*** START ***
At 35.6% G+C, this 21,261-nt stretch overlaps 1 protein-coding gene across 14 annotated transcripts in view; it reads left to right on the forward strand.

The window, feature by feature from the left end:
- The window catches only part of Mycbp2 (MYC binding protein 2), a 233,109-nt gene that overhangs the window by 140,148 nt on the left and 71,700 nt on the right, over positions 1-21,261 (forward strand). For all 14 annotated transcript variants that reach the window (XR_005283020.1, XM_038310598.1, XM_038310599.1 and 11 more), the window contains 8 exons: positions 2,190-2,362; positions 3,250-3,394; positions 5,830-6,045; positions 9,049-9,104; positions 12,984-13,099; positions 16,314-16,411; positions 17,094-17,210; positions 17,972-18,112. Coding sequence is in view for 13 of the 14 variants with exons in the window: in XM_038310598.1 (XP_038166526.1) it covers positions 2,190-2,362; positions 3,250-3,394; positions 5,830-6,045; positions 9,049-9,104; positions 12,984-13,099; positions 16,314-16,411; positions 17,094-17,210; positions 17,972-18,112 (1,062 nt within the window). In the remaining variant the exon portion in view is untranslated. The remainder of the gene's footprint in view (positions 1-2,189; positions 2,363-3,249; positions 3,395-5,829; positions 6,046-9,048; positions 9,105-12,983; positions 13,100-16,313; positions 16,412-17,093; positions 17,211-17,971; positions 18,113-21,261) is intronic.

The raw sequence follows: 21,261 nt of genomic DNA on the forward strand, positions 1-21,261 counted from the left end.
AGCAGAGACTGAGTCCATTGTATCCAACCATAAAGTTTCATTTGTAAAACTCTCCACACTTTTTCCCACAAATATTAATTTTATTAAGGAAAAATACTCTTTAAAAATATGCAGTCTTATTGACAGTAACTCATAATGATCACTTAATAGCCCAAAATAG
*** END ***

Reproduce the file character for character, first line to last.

At 35.6% G+C, this 21,261-nt stretch overlaps 1 protein-coding gene across 14 annotated transcripts in view; it reads left to right on the forward strand.

The window, feature by feature from the left end:
- The window catches only part of Mycbp2 (MYC binding protein 2), a 233,109-nt gene that overhangs the window by 140,148 nt on the left and 71,700 nt on the right, over positions 1-21,261 (forward strand). For all 14 annotated transcript variants that reach the window (XR_005283020.1, XM_038310598.1, XM_038310599.1 and 11 more), the window contains 8 exons: positions 2,190-2,362; positions 3,250-3,394; positions 5,830-6,045; positions 9,049-9,104; positions 12,984-13,099; positions 16,314-16,411; positions 17,094-17,210; positions 17,972-18,112. Coding sequence is in view for 13 of the 14 variants with exons in the window: in XM_038310598.1 (XP_038166526.1) it covers positions 2,190-2,362; positions 3,250-3,394; positions 5,830-6,045; positions 9,049-9,104; positions 12,984-13,099; positions 16,314-16,411; positions 17,094-17,210; positions 17,972-18,112 (1,062 nt within the window). In the remaining variant the exon portion in view is untranslated. The remainder of the gene's footprint in view (positions 1-2,189; positions 2,363-3,249; positions 3,395-5,829; positions 6,046-9,048; positions 9,105-12,983; positions 13,100-16,313; positions 16,412-17,093; positions 17,211-17,971; positions 18,113-21,261) is intronic.

The raw sequence follows: 21,261 nt of genomic DNA on the forward strand, positions 1-21,261 counted from the left end.
AGCAGAGACTGAGTCCATTGTATCCAACCATAAAGTTTCATTTGTAAAACTCTCCACACTTTTTCCCACAAATATTAATTTTATTAAGGAAAAATACTCTTTAAAAATATGCAGTCTTATTGACAGTAACTCATAATGATCACTTAATAGCCCAAAATAG